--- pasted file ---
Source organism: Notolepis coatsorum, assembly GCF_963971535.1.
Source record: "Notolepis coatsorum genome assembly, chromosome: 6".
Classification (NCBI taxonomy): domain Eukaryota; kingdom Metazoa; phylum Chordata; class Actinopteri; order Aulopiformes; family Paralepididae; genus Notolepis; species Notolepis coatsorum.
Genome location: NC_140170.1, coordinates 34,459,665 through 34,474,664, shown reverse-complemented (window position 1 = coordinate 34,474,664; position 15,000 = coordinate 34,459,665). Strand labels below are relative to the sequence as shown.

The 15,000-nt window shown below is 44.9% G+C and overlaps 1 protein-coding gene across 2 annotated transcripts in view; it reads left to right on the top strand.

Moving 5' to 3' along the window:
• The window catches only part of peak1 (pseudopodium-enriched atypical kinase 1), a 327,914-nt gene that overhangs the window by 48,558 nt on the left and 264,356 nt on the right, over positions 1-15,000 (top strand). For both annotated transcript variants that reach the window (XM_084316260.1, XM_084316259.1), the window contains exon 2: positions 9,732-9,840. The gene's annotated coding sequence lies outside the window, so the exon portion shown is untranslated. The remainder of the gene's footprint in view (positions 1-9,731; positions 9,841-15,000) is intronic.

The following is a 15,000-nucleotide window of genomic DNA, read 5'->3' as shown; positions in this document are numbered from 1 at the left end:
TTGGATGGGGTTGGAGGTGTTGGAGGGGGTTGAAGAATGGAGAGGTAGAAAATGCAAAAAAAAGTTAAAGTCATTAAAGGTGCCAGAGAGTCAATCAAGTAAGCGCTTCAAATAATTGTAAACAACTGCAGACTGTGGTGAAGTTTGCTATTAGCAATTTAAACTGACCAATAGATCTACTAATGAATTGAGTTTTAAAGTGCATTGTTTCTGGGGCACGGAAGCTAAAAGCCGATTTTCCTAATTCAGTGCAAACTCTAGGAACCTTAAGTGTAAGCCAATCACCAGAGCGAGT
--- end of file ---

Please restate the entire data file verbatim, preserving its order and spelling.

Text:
Source organism: Notolepis coatsorum, assembly GCF_963971535.1.
Source record: "Notolepis coatsorum genome assembly, chromosome: 6".
Classification (NCBI taxonomy): domain Eukaryota; kingdom Metazoa; phylum Chordata; class Actinopteri; order Aulopiformes; family Paralepididae; genus Notolepis; species Notolepis coatsorum.
Genome location: NC_140170.1, coordinates 34,459,665 through 34,474,664, shown reverse-complemented (window position 1 = coordinate 34,474,664; position 15,000 = coordinate 34,459,665). Strand labels below are relative to the sequence as shown.

The 15,000-nt window shown below is 44.9% G+C and overlaps 1 protein-coding gene across 2 annotated transcripts in view; it reads left to right on the top strand.

Moving 5' to 3' along the window:
• The window catches only part of peak1 (pseudopodium-enriched atypical kinase 1), a 327,914-nt gene that overhangs the window by 48,558 nt on the left and 264,356 nt on the right, over positions 1-15,000 (top strand). For both annotated transcript variants that reach the window (XM_084316260.1, XM_084316259.1), the window contains exon 2: positions 9,732-9,840. The gene's annotated coding sequence lies outside the window, so the exon portion shown is untranslated. The remainder of the gene's footprint in view (positions 1-9,731; positions 9,841-15,000) is intronic.

The following is a 15,000-nucleotide window of genomic DNA, read 5'->3' as shown; positions in this document are numbered from 1 at the left end:
TTGGATGGGGTTGGAGGTGTTGGAGGGGGTTGAAGAATGGAGAGGTAGAAAATGCAAAAAAAAGTTAAAGTCATTAAAGGTGCCAGAGAGTCAATCAAGTAAGCGCTTCAAATAATTGTAAACAACTGCAGACTGTGGTGAAGTTTGCTATTAGCAATTTAAACTGACCAATAGATCTACTAATGAATTGAGTTTTAAAGTGCATTGTTTCTGGGGCACGGAAGCTAAAAGCCGATTTTCCTAATTCAGTGCAAACTCTAGGAACCTTAAGTGTAAGCCAATCACCAGAGCGAGT